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Stationary reactive pulse magnetron sputtering of optical multilayers and gradient layers on 8" substrates

: Frach, P.; Bartzsch, H.; Goedicke, K.

Kusano, E. ; Japan Technology Transfer Association, Study Committee of Sputtering & Plasma Processes:
6th International Symposium on Sputtering & Plasma Processes 2001. Proceedings
Kanazawa, 2001
International Symposium on Sputtering & Plasma Processes (ISSP) <6, 2001, Kanazawa>
Conference Paper
Fraunhofer FEP ()

The Double Ring Magnetron DRM 400 is designed for stationary deposition of thin films with high uniformity on eight inch substrates. The DRM combines two concentric discharges in one magnetron source. By superposition of film thickness distributions of the inner and the outer discharge uniform coating on a large substrate diameter is accomplished. Special features of the DRM 400 include electrical separate target regions and separately moveable magnet systems for good controllability of the process, two gas inlet systems for inert and reactive gas, integrated sensors for pressure and optical emission. Together with adapted control units, powering and process technology the Double Ring Magnetron can be flexibly used for stationary substrate coating in microelectronics, optics, recording media production, micro mechanics and sensor technology.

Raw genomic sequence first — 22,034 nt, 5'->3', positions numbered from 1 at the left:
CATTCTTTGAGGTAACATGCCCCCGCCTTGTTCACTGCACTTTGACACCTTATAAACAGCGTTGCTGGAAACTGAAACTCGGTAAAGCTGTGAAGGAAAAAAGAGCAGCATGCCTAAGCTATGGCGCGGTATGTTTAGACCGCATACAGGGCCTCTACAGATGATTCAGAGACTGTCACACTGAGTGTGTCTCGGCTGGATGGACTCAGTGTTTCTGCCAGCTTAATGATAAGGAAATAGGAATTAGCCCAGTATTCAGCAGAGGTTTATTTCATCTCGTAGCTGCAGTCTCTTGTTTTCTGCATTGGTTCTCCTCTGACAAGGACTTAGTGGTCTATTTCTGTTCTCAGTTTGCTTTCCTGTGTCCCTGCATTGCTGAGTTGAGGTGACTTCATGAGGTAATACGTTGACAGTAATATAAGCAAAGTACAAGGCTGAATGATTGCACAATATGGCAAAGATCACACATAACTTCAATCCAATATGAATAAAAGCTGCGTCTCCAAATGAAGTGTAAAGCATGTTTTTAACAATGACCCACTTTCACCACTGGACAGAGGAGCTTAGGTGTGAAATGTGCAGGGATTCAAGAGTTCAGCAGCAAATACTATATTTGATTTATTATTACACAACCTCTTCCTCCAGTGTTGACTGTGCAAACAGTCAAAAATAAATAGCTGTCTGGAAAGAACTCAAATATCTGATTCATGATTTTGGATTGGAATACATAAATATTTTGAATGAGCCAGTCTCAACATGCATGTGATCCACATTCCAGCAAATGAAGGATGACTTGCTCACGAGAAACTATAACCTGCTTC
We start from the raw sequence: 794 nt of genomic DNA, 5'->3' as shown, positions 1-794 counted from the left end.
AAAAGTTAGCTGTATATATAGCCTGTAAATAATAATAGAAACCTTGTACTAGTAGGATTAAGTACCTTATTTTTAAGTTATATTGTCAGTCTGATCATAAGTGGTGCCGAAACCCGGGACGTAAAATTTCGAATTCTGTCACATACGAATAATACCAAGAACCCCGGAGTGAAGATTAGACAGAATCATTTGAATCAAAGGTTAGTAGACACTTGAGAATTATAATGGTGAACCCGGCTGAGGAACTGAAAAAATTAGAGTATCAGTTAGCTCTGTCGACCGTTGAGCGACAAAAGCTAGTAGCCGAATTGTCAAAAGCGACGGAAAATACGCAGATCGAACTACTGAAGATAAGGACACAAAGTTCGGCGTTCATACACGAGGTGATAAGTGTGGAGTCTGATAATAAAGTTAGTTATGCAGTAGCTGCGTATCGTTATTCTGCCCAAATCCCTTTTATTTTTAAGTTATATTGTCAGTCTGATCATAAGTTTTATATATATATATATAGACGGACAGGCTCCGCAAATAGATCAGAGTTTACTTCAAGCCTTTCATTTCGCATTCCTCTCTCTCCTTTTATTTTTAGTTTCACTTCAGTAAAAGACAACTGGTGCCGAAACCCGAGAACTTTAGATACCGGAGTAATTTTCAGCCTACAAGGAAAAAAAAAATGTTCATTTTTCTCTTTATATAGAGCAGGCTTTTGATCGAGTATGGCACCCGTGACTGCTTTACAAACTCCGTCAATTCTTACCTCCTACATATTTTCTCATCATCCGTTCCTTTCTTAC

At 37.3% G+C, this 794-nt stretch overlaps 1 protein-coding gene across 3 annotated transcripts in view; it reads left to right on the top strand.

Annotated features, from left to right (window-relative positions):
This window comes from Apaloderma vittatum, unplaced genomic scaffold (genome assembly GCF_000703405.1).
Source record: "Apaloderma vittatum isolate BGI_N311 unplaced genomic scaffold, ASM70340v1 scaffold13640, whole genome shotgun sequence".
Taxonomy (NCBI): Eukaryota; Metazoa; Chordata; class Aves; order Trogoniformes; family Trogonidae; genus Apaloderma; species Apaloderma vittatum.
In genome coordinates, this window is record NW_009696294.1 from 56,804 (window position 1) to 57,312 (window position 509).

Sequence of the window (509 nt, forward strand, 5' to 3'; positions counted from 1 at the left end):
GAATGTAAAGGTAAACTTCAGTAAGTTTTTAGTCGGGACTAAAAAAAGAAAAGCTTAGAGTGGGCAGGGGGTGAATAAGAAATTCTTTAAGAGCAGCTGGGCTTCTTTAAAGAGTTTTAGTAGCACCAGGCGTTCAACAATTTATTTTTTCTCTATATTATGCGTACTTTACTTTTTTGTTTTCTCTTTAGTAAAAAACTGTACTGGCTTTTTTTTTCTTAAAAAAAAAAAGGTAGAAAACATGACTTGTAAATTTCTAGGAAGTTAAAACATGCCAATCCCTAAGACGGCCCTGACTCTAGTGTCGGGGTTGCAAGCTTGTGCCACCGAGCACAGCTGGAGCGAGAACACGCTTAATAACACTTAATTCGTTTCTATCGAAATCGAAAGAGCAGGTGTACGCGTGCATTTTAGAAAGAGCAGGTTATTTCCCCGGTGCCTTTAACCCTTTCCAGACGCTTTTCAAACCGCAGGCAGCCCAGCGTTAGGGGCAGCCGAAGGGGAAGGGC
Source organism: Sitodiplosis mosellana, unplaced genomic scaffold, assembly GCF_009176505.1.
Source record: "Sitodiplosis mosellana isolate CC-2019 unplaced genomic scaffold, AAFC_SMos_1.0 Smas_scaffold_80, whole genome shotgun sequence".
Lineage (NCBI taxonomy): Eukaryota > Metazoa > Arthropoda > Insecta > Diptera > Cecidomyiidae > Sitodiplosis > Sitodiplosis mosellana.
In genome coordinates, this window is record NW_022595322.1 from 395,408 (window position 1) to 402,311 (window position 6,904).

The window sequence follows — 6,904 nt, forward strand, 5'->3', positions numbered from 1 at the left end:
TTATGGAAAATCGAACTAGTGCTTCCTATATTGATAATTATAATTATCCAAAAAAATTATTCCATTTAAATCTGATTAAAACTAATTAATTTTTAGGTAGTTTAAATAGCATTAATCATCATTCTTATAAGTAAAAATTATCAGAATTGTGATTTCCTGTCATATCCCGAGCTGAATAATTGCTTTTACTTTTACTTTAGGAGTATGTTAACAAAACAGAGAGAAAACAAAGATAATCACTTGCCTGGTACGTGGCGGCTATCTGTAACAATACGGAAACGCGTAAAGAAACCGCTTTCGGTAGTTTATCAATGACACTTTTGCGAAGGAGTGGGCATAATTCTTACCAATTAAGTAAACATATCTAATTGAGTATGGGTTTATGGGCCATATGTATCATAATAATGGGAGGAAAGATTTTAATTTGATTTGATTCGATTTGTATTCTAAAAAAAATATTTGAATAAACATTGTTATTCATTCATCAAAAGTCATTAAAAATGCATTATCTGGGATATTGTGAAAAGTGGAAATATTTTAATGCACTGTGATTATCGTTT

Pulsed powering allows the long term stable reactive deposition of insulating compounds throughout the target life time. The obtained deposition rates in pulsed reactive sputtering are five to ten times higher compared to the conventional rf sputtering. Moreover unique materials such as compounds with multiple gas constituents (e. g. ternary compounds) or layers with changing composition (gradient layers) have been deposited. Deposition of oxynitride layers with a defined composition and refractive index will be reported. For AlO(x)N(y) and SiO(x)N(y) the refractive index could be continuously adjusted between the values of the pure oxides or nitrides, respectively. Furthermore gradient layers have been produced by changing the reactive gas flow ratio during deposition including the appropriate adaptations of the reactive working point. The changes in the microstructure clearly indicate the continuous transition between the oxide and the nitride.